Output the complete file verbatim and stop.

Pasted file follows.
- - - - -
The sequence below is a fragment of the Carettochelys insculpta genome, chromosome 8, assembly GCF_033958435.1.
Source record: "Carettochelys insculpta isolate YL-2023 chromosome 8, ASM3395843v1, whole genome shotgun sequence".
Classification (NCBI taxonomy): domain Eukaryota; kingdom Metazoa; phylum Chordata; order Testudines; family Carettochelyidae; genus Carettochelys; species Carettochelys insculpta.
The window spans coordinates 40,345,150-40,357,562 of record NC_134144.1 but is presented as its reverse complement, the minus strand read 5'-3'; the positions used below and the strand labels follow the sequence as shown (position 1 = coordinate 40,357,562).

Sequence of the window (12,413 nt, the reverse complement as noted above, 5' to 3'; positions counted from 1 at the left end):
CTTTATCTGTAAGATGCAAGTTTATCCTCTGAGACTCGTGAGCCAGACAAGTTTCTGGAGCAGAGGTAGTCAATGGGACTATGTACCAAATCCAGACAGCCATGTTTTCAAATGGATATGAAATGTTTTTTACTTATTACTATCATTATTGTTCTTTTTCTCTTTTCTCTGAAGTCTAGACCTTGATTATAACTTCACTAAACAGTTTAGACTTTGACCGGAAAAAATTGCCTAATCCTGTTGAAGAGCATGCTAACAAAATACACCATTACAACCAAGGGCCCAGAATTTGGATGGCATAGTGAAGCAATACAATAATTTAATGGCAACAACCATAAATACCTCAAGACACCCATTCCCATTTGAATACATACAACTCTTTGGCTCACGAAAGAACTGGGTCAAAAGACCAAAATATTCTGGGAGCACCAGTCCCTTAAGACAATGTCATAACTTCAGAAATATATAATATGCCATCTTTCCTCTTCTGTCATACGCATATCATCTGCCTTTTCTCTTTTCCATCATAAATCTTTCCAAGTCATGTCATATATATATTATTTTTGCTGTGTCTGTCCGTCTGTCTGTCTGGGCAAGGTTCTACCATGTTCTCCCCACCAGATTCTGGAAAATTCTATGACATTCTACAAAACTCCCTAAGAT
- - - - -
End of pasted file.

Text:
The sequence below is a fragment of the Carettochelys insculpta genome, chromosome 8, assembly GCF_033958435.1.
Source record: "Carettochelys insculpta isolate YL-2023 chromosome 8, ASM3395843v1, whole genome shotgun sequence".
Classification (NCBI taxonomy): domain Eukaryota; kingdom Metazoa; phylum Chordata; order Testudines; family Carettochelyidae; genus Carettochelys; species Carettochelys insculpta.
The window spans coordinates 40,345,150-40,357,562 of record NC_134144.1 but is presented as its reverse complement, the minus strand read 5'-3'; the positions used below and the strand labels follow the sequence as shown (position 1 = coordinate 40,357,562).

Sequence of the window (12,413 nt, the reverse complement as noted above, 5' to 3'; positions counted from 1 at the left end):
CTTTATCTGTAAGATGCAAGTTTATCCTCTGAGACTCGTGAGCCAGACAAGTTTCTGGAGCAGAGGTAGTCAATGGGACTATGTACCAAATCCAGACAGCCATGTTTTCAAATGGATATGAAATGTTTTTTACTTATTACTATCATTATTGTTCTTTTTCTCTTTTCTCTGAAGTCTAGACCTTGATTATAACTTCACTAAACAGTTTAGACTTTGACCGGAAAAAATTGCCTAATCCTGTTGAAGAGCATGCTAACAAAATACACCATTACAACCAAGGGCCCAGAATTTGGATGGCATAGTGAAGCAATACAATAATTTAATGGCAACAACCATAAATACCTCAAGACACCCATTCCCATTTGAATACATACAACTCTTTGGCTCACGAAAGAACTGGGTCAAAAGACCAAAATATTCTGGGAGCACCAGTCCCTTAAGACAATGTCATAACTTCAGAAATATATAATATGCCATCTTTCCTCTTCTGTCATACGCATATCATCTGCCTTTTCTCTTTTCCATCATAAATCTTTCCAAGTCATGTCATATATATATTATTTTTGCTGTGTCTGTCCGTCTGTCTGTCTGGGCAAGGTTCTACCATGTTCTCCCCACCAGATTCTGGAAAATTCTATGACATTCTACAAAACTCCCTAAGAT